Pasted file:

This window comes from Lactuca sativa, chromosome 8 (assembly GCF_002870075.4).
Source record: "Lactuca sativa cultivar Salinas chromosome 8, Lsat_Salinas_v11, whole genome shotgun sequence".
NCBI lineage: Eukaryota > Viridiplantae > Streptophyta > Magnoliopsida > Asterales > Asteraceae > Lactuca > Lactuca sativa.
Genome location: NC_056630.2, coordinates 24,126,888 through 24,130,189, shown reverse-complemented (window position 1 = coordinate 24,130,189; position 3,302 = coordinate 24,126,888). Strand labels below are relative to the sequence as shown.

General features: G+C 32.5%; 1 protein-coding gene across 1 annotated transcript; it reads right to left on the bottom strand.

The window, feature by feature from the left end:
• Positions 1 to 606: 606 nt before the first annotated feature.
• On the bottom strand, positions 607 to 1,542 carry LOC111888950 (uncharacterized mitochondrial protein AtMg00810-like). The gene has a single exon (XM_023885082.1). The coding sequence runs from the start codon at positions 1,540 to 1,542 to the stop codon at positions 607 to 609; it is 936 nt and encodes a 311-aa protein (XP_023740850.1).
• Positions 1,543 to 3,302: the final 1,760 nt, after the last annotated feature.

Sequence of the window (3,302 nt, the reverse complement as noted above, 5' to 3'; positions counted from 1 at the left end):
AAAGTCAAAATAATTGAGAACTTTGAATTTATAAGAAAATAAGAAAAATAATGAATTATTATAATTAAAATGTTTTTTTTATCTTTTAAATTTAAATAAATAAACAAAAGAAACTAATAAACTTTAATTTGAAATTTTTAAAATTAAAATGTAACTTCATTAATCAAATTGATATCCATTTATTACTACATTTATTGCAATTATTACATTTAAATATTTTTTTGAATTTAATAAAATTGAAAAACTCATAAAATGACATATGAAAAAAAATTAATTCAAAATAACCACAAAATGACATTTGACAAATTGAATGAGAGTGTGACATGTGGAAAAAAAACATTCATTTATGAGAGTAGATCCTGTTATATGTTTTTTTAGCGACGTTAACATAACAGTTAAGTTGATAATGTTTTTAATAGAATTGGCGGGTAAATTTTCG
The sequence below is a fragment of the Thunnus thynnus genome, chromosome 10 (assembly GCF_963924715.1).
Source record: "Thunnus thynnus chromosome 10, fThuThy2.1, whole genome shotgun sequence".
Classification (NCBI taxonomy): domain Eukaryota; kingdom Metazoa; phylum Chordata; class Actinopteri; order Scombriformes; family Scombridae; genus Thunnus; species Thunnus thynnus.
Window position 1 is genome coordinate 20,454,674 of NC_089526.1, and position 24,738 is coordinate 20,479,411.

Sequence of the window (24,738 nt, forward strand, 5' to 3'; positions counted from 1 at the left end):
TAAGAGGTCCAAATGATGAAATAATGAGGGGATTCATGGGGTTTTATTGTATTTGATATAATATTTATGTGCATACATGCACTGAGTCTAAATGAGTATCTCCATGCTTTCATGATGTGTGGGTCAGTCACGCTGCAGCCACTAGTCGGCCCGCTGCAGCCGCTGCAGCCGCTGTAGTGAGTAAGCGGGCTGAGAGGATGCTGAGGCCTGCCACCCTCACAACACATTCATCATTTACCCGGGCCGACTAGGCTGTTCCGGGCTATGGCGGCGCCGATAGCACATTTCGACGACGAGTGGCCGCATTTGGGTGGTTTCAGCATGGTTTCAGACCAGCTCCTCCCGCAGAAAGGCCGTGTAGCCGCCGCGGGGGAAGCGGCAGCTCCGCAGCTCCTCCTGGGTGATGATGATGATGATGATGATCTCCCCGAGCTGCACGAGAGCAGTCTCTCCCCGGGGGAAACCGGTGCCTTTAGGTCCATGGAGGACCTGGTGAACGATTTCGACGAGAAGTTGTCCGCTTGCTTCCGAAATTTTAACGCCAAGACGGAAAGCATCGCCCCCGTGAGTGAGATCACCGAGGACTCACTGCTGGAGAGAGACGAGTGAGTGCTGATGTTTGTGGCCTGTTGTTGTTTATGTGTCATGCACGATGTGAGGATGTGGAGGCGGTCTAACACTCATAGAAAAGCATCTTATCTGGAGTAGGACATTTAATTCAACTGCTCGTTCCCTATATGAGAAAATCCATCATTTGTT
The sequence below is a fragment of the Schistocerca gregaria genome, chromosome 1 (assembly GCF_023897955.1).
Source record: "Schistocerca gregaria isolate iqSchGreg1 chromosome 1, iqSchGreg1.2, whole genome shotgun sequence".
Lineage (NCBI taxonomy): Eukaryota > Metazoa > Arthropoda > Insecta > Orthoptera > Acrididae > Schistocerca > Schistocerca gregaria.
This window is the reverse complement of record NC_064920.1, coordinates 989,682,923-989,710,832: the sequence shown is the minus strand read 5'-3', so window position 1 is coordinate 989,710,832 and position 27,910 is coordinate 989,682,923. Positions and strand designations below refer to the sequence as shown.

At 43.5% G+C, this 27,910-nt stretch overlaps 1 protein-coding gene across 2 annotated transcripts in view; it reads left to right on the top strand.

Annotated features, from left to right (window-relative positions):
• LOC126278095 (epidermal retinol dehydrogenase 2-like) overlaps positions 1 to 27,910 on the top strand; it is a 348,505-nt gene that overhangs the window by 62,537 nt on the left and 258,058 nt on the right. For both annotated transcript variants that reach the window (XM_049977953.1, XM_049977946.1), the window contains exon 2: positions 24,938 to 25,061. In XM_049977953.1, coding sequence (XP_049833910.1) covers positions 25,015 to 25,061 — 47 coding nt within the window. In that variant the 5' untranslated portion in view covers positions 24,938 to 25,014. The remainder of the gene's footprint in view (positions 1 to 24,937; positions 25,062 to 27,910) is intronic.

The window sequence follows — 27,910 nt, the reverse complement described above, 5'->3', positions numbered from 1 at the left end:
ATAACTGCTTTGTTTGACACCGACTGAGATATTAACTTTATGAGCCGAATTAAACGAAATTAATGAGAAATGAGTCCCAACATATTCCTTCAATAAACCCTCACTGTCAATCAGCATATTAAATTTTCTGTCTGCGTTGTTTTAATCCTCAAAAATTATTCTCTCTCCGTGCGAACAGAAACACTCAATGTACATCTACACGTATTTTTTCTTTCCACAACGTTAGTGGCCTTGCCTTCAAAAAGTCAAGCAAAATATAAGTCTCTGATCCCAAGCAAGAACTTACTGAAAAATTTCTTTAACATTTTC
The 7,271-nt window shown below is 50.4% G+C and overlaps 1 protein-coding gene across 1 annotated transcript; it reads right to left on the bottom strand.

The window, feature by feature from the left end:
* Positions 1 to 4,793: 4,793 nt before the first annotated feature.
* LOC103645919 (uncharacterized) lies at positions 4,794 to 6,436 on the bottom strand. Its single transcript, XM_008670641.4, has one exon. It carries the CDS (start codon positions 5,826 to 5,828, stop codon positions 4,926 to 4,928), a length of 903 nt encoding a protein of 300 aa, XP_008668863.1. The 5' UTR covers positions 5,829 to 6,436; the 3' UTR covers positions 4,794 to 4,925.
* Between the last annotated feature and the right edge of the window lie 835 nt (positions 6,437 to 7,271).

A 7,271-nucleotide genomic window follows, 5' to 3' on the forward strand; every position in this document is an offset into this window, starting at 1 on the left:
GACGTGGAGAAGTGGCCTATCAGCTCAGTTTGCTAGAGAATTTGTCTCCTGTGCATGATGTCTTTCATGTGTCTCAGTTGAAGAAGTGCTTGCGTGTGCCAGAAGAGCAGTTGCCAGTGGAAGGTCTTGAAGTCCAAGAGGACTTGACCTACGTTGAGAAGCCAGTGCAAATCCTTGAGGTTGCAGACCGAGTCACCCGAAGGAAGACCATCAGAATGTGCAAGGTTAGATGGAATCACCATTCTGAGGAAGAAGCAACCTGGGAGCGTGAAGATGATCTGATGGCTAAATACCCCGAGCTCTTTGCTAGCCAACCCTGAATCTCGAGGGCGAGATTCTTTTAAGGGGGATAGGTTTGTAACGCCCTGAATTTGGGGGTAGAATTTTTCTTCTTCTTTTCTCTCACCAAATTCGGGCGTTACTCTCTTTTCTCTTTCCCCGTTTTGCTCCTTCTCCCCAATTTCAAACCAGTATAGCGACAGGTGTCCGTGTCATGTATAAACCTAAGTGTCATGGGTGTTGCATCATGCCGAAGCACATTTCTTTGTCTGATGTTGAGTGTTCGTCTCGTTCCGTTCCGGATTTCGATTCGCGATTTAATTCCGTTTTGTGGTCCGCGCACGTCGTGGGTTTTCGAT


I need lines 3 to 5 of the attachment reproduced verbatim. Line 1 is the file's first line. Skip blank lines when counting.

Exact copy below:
NCBI lineage: Eukaryota > Viridiplantae > Streptophyta > Magnoliopsida > Asterales > Asteraceae > Lactuca > Lactuca sativa.
Genome location: NC_056630.2, coordinates 24,126,888 through 24,130,189, shown reverse-complemented (window position 1 = coordinate 24,130,189; position 3,302 = coordinate 24,126,888). Strand labels below are relative to the sequence as shown.

General features: G+C 32.5%; 1 protein-coding gene across 1 annotated transcript; it reads right to left on the bottom strand.